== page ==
Northern Virginia skyscraper rivalry has a new leader: Fairfax approves 470′ Capital One tower

Last Friday, Fairfax officially approved a new headquarters tower for Capital One in Tysons Corner. At 470 feet tall the new building will be the tallest in the DC region after the Washington Monument.


Proposed Capital One skyscraper. Image from Fairfax.

If that news sounds familiar, it's because in May of 2013 Fairfax approved developers proposed a 435 foot tall building, then the tallest in the region yet. And when Alexandria approved a 396 foot tall tower, that also would've been the tallest. Meanwhile, Arlington's 384 foot tall 1812 North Moore tower recently finished construction, officially taking over the title of region's tallest skyscraper (for now).

There may not be an explicit competition, but the fact is undeniable: Northern Virginia's in a full-on skyscraper rivalry. And Tysons is pulling insurmountably ahead.

At 470 feet tall, this new Tysons building will be the first in the DC region to officially eclipse Richmond's tallest, the 449 foot tall Monroe Building. Baltimore and Virginia Beach each have towers above 500 feet, often considered to be the breaking point for a true skyscraper.

Cross-posted at BeyondDC.

Architecture


Tetris on the side of a skyscraper? Why not, it's the future

What does it look like when one of Philadelphia's most prominent skyscrapers becomes a giant Tetris game board?

It looks awesome, that's what.


Photo by Bradley Maule for PhillySkyline.com.

Last Saturday, organizers for Philly Tech Week temporarily turned the 29-story Cira Centre into a huge game of Tetris. And it wasn't just for looks. Actual people played actual games, with the whole city looking on.

Meanwhile, construction is wrapping up on the DC region's new tallest skyscraper. Just sayin'.

Cross-posted at BeyondDC.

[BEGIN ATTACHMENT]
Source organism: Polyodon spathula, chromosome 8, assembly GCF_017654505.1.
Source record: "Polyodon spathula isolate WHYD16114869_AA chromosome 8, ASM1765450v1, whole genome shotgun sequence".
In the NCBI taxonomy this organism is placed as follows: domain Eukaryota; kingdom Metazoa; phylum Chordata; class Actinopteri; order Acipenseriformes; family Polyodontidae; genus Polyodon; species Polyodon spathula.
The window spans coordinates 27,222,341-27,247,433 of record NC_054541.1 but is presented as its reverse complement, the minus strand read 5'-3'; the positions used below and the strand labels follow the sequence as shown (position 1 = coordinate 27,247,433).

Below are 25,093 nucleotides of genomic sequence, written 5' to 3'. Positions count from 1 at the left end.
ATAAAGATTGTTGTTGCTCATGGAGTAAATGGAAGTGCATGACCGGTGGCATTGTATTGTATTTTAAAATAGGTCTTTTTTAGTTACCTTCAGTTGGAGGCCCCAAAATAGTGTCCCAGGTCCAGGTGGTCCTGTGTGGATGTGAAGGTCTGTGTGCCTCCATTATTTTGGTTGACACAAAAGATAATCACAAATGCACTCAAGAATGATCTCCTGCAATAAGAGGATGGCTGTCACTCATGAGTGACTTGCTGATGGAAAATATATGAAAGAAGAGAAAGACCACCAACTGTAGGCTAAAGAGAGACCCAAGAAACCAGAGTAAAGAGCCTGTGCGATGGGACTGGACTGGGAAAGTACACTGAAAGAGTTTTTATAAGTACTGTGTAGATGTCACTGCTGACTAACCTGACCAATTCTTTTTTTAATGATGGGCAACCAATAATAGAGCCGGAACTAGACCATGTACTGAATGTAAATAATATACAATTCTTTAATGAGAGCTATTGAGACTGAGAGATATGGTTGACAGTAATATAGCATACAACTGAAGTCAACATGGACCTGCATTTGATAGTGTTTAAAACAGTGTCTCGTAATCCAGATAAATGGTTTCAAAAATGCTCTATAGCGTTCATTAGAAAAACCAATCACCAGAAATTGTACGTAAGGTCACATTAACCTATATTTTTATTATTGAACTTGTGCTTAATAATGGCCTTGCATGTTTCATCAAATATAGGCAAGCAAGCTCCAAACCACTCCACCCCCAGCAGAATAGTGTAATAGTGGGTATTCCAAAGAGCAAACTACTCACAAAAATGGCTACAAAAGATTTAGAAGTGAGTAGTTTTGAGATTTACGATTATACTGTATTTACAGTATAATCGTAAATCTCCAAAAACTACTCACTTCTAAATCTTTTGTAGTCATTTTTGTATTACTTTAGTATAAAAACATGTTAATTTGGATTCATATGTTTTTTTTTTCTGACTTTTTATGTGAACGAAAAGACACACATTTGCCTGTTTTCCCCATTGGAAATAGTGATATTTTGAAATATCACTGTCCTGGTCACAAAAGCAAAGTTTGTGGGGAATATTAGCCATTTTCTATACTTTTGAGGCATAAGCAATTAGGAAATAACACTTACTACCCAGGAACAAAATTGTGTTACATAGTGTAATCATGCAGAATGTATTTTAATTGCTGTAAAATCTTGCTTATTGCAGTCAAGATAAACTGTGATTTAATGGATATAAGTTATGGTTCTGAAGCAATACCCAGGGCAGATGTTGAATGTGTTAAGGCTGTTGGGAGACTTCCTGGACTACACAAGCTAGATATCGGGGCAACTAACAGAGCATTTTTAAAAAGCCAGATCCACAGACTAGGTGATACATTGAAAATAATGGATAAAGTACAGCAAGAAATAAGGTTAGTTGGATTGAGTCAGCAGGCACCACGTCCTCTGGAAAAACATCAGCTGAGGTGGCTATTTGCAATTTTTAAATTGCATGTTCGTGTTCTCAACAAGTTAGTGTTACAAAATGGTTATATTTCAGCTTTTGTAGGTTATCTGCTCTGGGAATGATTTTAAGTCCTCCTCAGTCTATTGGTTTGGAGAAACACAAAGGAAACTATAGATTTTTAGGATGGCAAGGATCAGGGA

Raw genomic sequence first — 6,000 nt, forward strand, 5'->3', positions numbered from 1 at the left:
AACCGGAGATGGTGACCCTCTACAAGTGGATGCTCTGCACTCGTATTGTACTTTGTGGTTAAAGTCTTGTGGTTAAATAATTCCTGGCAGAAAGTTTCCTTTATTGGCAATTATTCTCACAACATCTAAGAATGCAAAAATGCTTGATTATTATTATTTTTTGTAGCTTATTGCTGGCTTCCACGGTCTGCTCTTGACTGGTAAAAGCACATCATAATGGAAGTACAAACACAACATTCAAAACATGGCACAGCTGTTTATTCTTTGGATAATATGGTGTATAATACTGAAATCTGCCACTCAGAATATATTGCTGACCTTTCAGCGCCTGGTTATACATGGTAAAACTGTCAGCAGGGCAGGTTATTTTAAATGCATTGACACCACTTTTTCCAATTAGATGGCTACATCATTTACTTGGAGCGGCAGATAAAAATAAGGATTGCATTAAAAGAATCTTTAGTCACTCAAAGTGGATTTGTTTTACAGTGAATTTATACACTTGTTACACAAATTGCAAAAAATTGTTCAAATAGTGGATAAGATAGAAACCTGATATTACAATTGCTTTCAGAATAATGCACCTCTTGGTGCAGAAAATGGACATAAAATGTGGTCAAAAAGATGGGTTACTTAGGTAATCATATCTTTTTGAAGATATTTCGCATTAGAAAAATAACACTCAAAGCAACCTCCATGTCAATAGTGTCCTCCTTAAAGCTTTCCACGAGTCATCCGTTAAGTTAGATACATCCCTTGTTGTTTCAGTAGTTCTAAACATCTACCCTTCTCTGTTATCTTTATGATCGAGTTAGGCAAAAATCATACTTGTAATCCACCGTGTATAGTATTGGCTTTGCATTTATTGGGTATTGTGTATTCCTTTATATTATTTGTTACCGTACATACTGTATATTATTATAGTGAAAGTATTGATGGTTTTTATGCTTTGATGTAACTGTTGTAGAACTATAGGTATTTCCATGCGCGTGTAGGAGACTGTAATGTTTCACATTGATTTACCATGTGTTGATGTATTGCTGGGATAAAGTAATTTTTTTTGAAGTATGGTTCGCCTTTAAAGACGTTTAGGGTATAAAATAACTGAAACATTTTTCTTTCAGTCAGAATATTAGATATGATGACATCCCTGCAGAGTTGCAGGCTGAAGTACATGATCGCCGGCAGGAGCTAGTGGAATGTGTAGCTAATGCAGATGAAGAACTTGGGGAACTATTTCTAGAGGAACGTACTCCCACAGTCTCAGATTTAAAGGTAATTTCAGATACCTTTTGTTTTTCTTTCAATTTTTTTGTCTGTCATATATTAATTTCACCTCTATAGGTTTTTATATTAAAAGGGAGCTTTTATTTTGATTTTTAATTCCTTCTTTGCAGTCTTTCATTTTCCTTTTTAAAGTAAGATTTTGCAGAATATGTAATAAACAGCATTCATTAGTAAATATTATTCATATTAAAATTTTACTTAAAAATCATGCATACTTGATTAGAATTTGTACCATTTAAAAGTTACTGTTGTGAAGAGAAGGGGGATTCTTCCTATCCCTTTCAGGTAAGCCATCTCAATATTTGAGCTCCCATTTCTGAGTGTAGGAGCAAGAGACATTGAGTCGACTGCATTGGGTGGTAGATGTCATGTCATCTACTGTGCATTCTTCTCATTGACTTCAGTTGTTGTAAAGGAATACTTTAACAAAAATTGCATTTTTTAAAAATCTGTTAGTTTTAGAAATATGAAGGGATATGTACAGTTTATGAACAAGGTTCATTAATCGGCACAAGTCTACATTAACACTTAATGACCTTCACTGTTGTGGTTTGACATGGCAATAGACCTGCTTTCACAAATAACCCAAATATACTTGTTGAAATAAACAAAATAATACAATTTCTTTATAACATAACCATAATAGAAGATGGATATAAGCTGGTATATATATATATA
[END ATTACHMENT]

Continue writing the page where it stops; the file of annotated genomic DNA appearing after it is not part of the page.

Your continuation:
Pedestrians


Arlington's new vision for Rosslyn doesn't address the "intersection of doom"

Arlington County wants to create more transportation options in Rosslyn and make it safer and more pleasant to walk or bike there. But the plan the county's working on may undermine that vision by ignoring existing bicycle and pedestrian safety issues.


Image from Arlington County.

Realize Rosslyn is a major planning effort; for over a year, Arlington County has been holding meetings, studying travel patterns, examining viewsheds and gathering feedback from all sorts of people who live, work or play in and around Rosslyn.

County planners are currently gathering feedback on a draft policy framework, a sort of vision statement for the plan. Overall it is great policy, calling for things like wider sidewalks, cycle tracks, a better-connected street grid, and connecting Rosslyn to the Potomac. What is missing, however, is any policy for addressing what Arlington cyclists call the "intersection of doom," Lee Highway and North Lynn Street.

This intersection is the most frequent site of bicycle and pedestrian collisions, according to Arlington County Police statistics. In August of 2011, a series of three cyclist injuries occurred within a single week.


The "intersection of doom" forces drivers turning right to cross paths with cyclists going straight. Image from Arlington County and edited by the author.

Pedestrians and cyclists going from the Mount Vernon Trail to the Custis Trail, or waiting to cross Key Bridge have to go through this intersection. Passing through the same space are two lanes of traffic trying to turn right to from I-66 to the Key Bridge.

Both groups have a green light at largely the same time. Cyclists and pedestrians get a "leading interval" where the walk sign has turned, but the light is not yet green for cars. Without a "no turn on red" sign for the cars, however, drivers can still turn right into the crosswalk while people are still in it.

This intersection presents many challenges. Arlington County, the Virginia Department of Transportation, the National Park Service and private individuals all own land right around this intersection. Any construction work in the area has the potential to significantly snarl bicycle, pedestrian and auto traffic.

Meanwhile, simple fixes like a "no turn on red" prohibition for the I-66 cars only address part of the problem and would likely back traffic up onto the highway. And there are viewsheds that people would like to protect, sensitive habitats, mature trees, and significant hills to contend with. That said, the status quo is clearly unsafe and a solution needs to be found.

Arlington is working on several projects that could address this problem. The North Lynn Street Esplanade and Lee Highway/Custis Trail Safety Improvements Project would improve sight lines, shorten crossing distances, and provide some additional space for bicycles and pedestrians at this spot.